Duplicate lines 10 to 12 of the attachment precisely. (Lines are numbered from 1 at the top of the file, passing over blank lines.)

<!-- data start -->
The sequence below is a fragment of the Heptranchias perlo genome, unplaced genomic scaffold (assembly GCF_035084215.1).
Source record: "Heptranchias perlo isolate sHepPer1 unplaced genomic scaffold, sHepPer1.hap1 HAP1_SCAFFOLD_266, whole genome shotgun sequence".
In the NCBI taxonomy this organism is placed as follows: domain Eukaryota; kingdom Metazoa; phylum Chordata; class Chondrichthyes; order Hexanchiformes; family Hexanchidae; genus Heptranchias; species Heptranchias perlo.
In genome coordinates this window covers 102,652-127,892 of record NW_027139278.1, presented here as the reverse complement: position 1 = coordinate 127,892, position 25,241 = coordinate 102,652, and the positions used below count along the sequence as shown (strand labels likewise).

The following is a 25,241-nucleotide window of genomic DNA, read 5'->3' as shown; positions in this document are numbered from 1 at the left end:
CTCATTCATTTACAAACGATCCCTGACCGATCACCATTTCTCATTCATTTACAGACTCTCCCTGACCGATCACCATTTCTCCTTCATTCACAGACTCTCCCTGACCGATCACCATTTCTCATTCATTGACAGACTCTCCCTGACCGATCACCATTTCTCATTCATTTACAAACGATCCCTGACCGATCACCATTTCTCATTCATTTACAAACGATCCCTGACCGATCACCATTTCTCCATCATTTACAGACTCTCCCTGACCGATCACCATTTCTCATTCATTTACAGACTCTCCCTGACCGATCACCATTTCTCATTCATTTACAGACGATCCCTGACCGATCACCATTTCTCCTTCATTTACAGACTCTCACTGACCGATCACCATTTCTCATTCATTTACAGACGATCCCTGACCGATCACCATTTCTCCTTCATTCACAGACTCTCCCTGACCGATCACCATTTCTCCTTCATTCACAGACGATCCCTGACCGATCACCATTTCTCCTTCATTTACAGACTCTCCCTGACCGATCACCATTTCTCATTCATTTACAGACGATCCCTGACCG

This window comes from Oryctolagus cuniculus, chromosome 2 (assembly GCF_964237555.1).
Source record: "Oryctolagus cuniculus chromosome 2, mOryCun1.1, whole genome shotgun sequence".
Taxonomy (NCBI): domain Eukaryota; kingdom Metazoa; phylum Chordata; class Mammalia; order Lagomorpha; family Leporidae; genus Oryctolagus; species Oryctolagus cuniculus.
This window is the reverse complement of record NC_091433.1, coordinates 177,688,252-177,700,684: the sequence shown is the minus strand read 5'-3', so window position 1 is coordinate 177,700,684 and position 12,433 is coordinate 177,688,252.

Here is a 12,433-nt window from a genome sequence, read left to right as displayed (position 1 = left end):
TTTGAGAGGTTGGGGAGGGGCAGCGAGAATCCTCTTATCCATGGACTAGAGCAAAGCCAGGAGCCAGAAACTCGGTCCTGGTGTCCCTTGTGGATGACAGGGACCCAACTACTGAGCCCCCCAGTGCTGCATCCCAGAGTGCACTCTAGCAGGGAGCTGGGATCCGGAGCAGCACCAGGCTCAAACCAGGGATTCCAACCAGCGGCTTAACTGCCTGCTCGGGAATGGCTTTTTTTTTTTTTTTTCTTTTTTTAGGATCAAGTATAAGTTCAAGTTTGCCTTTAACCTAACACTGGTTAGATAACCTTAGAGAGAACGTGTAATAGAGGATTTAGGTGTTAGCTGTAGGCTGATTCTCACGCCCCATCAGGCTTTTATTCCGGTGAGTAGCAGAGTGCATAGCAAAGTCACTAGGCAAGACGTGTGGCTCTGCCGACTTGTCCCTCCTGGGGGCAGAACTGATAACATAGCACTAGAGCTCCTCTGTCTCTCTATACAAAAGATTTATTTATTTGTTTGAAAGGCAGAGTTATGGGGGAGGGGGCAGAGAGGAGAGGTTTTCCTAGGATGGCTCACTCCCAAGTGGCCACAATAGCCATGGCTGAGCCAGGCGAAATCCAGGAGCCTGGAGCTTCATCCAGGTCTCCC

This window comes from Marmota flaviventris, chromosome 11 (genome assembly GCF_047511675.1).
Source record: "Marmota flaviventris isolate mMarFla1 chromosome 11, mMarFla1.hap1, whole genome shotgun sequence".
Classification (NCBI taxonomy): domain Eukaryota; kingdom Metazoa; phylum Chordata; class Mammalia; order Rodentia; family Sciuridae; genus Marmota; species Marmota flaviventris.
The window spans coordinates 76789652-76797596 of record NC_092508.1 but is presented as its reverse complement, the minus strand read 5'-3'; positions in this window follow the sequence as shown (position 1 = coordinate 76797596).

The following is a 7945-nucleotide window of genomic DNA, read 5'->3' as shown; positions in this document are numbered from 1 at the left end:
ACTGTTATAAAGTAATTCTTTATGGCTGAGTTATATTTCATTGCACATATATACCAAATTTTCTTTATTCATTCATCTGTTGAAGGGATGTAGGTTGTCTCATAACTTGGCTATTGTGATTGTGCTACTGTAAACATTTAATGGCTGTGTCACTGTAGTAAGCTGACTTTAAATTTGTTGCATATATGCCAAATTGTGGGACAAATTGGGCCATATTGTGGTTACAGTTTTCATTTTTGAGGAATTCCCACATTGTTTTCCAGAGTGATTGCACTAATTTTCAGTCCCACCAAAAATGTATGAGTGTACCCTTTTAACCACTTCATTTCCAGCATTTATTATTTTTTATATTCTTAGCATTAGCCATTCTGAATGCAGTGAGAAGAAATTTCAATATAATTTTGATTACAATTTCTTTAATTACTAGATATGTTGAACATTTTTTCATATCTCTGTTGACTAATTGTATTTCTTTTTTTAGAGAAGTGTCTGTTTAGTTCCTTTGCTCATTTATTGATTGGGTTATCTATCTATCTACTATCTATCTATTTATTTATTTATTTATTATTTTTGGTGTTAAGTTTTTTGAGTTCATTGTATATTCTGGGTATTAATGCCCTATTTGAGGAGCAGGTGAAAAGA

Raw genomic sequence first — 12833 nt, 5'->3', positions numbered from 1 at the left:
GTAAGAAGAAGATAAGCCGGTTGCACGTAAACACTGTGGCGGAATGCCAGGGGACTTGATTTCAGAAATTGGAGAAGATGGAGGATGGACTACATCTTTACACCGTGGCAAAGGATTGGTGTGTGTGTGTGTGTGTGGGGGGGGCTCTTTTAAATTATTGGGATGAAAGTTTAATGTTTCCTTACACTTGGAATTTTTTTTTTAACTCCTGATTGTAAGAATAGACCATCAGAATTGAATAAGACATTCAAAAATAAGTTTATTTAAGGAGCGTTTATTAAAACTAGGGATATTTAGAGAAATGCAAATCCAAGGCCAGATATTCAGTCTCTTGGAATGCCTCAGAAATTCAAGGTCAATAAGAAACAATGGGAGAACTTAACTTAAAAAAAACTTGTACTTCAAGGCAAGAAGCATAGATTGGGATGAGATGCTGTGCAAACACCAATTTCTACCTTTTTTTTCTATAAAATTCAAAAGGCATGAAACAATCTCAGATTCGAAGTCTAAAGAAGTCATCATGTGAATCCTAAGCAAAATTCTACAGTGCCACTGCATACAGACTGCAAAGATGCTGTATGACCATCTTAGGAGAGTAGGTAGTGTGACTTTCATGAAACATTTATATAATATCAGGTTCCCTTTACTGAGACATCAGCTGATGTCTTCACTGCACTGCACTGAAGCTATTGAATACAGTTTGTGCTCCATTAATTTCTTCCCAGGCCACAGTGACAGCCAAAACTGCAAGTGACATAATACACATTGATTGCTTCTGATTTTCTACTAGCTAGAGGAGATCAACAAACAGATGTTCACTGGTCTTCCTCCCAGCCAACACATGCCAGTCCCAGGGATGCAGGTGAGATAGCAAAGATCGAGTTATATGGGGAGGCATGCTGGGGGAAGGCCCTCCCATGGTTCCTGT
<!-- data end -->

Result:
This window is the reverse complement of record NC_091433.1, coordinates 177,688,252-177,700,684: the sequence shown is the minus strand read 5'-3', so window position 1 is coordinate 177,700,684 and position 12,433 is coordinate 177,688,252.

Here is a 12,433-nt window from a genome sequence, read left to right as displayed (position 1 = left end):
TTTGAGAGGTTGGGGAGGGGCAGCGAGAATCCTCTTATCCATGGACTAGAGCAAAGCCAGGAGCCAGAAACTCGGTCCTGGTGTCCCTTGTGGATGACAGGGACCCAACTACTGAGCCCCCCAGTGCTGCATCCCAGAGTGCACTCTAGCAGGGAGCTGGGATCCGGAGCAGCACCAGGCTCAAACCAGGGATTCCAACCAGCGGCTTAACTGCCTGCTCGGGAATGGCTTTTTTTTTTTTTTTTCTTTTTTTAGGATCAAGTATAAGTTCAAGTTTGCCTTTAACCTAACACTGGTTAGATAACCTTAGAGAGAACGTGTAATAGAGGATTTAGGTGTTAGCTGTAGGCTGATTCTCACGCCCCATCAGGCTTTTATTCCGGTGAGTAGCAGAGTGCATAGCAAAGTCACTAGGCAAGACGTGTGGCTCTGCCGACTTGTCCCTCCTGGGGGCAGAACTGATAACATAGCACTAGAGCTCCTCTGTCTCTCTATACAAAAGATTTATTTATTTGTTTGAAAGGCAGAGTTATGGGGGAGGGGGCAGAGAGGAGAGGTTTTCCTAGGATGGCTCACTCCCAAGTGGCCACAATAGCCATGGCTGAGCCAGGCGAAATCCAGGAGCCTGGAGCTTCATCCAGGTCTCCC